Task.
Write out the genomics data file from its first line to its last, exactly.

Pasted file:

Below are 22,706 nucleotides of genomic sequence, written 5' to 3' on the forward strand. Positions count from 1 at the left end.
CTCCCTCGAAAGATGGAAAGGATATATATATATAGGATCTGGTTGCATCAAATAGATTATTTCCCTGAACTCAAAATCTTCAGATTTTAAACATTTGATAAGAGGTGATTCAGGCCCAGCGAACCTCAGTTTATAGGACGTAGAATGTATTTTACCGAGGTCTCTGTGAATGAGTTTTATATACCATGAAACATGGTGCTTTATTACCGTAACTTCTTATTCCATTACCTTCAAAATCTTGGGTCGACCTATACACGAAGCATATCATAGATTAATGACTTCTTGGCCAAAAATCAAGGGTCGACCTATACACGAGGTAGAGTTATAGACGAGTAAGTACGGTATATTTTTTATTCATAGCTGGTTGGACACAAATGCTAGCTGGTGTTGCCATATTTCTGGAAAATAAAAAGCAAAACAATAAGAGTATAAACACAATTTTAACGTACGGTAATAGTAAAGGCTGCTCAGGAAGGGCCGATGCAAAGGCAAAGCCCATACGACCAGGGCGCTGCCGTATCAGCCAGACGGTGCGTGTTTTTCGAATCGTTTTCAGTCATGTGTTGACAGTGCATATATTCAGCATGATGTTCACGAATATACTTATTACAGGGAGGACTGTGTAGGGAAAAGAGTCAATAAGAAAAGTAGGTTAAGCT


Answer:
Below are 22,706 nucleotides of genomic sequence, written 5' to 3' on the forward strand. Positions count from 1 at the left end.
CTCCCTCGAAAGATGGAAAGGATATATATATATAGGATCTGGTTGCATCAAATAGATTATTTCCCTGAACTCAAAATCTTCAGATTTTAAACATTTGATAAGAGGTGATTCAGGCCCAGCGAACCTCAGTTTATAGGACGTAGAATGTATTTTACCGAGGTCTCTGTGAATGAGTTTTATATACCATGAAACATGGTGCTTTATTACCGTAACTTCTTATTCCATTACCTTCAAAATCTTGGGTCGACCTATACACGAAGCATATCATAGATTAATGACTTCTTGGCCAAAAATCAAGGGTCGACCTATACACGAGGTAGAGTTATAGACGAGTAAGTACGGTATATTTTTTATTCATAGCTGGTTGGACACAAATGCTAGCTGGTGTTGCCATATTTCTGGAAAATAAAAAGCAAAACAATAAGAGTATAAACACAATTTTAACGTACGGTAATAGTAAAGGCTGCTCAGGAAGGGCCGATGCAAAGGCAAAGCCCATACGACCAGGGCGCTGCCGTATCAGCCAGACGGTGCGTGTTTTTCGAATCGTTTTCAGTCATGTGTTGACAGTGCATATATTCAGCATGATGTTCACGAATATACTTATTACAGGGAGGACTGTGTAGGGAAAAGAGTCAATAAGAAAAGTAGGTTAAGCT